Surgeons who practise wholly or mostly in the NHS will by necessity spend limited time in private practice and should perform a similar range of procedures in both sectors as recommended by the Royal College of Surgeons of England’s’ “Good Surgical Practice”
Ask your surgeon about NHS work and Private practice.
Even with full qualifications,experience in performing any operation is very important in achieving a good result,so ask your surgeon about his/her experience in your specific procedure.
Reputable,fully qualified surgeons will work in good hospitals that are fully accredited. The hospitals will be registered under the Care Standards Act 2000,and most will be accredited by the major health insurers.
Registration on the United Kingdoms’ General Medical Council Specialist list is the minimum criteria to ensure that your surgeon is a fully qualified Plastic Surgeon.
Call the General Medical Council Specialist register on 0845 357 8001.
Your General Practitioner should be able to guide you in choosing a Plastic surgeon. If you trust your GP to act in your best interest,then you will trust his or her recommendation. The General Medical Council recommends that your GP is kept informed of all treatment that you undergo and Mr Inglefield strongly supports this view.
A useful source of information can be obtained from family,friends or colleagues who may be able to recommend a particular surgeon. However,be aware that if either of these associates has not had a similar procedure,then you need to be certain that the surgeon has experience in your specific procedure.
Advertisements in magazines or listings in the Yellow Pages can provide surgeons in your area. Be aware of the myriad of qualifications and associations listed in these. Remember to always check the training and qualifications of the surgeon and that he or she is on the Specialist List of the GMC.
Your consultation is a vital part of the process in undergoing any treatment or operation. It is at this time that your surgeon must obtain a full history of the problem area. A thorough assessment of your medical history including any current medication,allergies to medication,past or present psychiatric problems and a general social enquiry to assess level of exercise,diet,smoking and alcohol/ drug use is necessary. Your surgeon should perform an appropriate examination,to determine the feature to be improved and any factors that may put you at risk of surgery.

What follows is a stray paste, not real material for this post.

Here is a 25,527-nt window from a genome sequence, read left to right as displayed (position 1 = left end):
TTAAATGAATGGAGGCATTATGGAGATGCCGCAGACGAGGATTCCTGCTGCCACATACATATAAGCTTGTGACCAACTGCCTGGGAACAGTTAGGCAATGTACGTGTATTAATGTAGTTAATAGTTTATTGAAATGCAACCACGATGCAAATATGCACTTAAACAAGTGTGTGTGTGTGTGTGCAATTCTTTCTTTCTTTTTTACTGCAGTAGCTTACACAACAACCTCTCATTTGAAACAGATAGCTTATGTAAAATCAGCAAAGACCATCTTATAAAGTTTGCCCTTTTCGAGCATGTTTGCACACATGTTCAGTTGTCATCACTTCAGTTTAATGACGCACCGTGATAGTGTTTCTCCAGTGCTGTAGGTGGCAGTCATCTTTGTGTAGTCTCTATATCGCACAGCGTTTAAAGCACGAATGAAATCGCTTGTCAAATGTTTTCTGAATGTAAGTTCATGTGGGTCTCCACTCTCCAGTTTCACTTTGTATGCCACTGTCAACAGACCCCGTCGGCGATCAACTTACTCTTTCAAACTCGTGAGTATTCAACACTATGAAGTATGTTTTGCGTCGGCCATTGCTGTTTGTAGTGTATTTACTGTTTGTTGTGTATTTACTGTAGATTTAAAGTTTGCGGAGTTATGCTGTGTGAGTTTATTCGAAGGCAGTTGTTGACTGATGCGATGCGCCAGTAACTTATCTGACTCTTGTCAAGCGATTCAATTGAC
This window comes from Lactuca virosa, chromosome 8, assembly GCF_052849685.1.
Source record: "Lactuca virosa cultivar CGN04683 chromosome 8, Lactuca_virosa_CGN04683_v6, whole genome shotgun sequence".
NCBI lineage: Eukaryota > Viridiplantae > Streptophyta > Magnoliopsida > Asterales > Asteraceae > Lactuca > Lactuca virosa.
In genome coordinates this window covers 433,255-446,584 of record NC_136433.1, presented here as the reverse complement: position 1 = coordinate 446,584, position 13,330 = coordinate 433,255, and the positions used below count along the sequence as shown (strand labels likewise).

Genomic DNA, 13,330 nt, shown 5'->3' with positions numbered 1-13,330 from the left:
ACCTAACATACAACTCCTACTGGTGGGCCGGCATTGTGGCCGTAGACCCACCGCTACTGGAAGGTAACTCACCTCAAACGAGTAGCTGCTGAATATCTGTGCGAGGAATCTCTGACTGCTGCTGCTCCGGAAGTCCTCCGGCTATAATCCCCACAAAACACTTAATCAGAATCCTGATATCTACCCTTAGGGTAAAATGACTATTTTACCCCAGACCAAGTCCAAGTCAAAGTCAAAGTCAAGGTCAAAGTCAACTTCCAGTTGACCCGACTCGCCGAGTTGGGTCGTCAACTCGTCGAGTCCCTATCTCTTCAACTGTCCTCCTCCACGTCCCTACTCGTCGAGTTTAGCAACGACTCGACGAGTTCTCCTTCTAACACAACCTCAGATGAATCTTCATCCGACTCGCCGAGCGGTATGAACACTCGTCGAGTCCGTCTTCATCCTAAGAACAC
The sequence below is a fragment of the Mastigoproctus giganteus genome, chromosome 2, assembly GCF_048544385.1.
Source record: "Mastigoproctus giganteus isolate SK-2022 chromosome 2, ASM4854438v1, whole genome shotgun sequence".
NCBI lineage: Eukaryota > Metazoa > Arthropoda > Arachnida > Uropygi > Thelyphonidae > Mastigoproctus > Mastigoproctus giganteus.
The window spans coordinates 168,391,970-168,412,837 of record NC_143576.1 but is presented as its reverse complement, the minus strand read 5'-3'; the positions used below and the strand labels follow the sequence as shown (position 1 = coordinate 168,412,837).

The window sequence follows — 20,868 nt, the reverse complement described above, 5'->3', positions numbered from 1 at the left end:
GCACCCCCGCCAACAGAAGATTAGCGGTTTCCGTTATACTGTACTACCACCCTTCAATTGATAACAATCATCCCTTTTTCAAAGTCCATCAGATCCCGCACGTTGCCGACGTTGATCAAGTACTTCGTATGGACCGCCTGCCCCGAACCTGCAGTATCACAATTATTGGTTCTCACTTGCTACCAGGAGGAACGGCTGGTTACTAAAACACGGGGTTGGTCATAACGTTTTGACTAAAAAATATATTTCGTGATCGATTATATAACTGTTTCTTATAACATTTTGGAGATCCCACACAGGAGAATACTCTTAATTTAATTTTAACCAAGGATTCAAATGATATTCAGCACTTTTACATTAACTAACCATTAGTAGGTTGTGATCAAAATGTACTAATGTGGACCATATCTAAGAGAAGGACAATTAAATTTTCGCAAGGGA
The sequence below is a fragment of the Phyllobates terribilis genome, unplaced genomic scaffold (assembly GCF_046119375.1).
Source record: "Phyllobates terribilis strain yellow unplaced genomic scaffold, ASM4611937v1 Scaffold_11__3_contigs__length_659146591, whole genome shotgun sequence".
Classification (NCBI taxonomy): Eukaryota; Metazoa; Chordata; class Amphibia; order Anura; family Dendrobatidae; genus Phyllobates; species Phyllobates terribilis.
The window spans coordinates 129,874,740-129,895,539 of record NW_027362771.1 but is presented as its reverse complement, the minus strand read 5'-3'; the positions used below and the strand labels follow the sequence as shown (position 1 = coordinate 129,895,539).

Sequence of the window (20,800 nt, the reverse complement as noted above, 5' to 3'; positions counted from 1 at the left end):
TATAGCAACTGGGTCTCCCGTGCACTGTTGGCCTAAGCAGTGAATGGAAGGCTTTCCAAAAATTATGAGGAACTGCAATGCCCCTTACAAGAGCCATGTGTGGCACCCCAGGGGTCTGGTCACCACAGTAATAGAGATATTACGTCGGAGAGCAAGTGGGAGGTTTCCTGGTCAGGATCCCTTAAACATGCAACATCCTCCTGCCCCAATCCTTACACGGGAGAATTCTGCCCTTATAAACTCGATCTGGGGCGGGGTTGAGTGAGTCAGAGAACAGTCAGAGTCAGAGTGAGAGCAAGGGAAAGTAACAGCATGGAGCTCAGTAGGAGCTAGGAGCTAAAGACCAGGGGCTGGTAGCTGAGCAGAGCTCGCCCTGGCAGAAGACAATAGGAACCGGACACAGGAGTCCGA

It is very important that you provide your surgeon with a full and factually accurate medical history,as any omission may expose you to significant risk(s) were to you proceed to treatment or surgery.
At your consultation,your surgeon should determine your goals of surgery and whether these are realistic or not. He/she should clearly describe any treatment or procedure,emphasising the benefits and the risks. You should be made aware of the likely recovery and the period before returning to normal activity.
You should be given sufficient time to ask questions and not be pressured or harassed into making a decision. Having a supporter with you at the consultation can be helpful.
At the end of the consultation,you should have a good idea about your surgeon and if he/she is right for you. You should be able to trust your surgeon and believe that he/she will keep your best interests of utmost importance.
Healthcare Commission – Advice for people considering cosmetic surgery.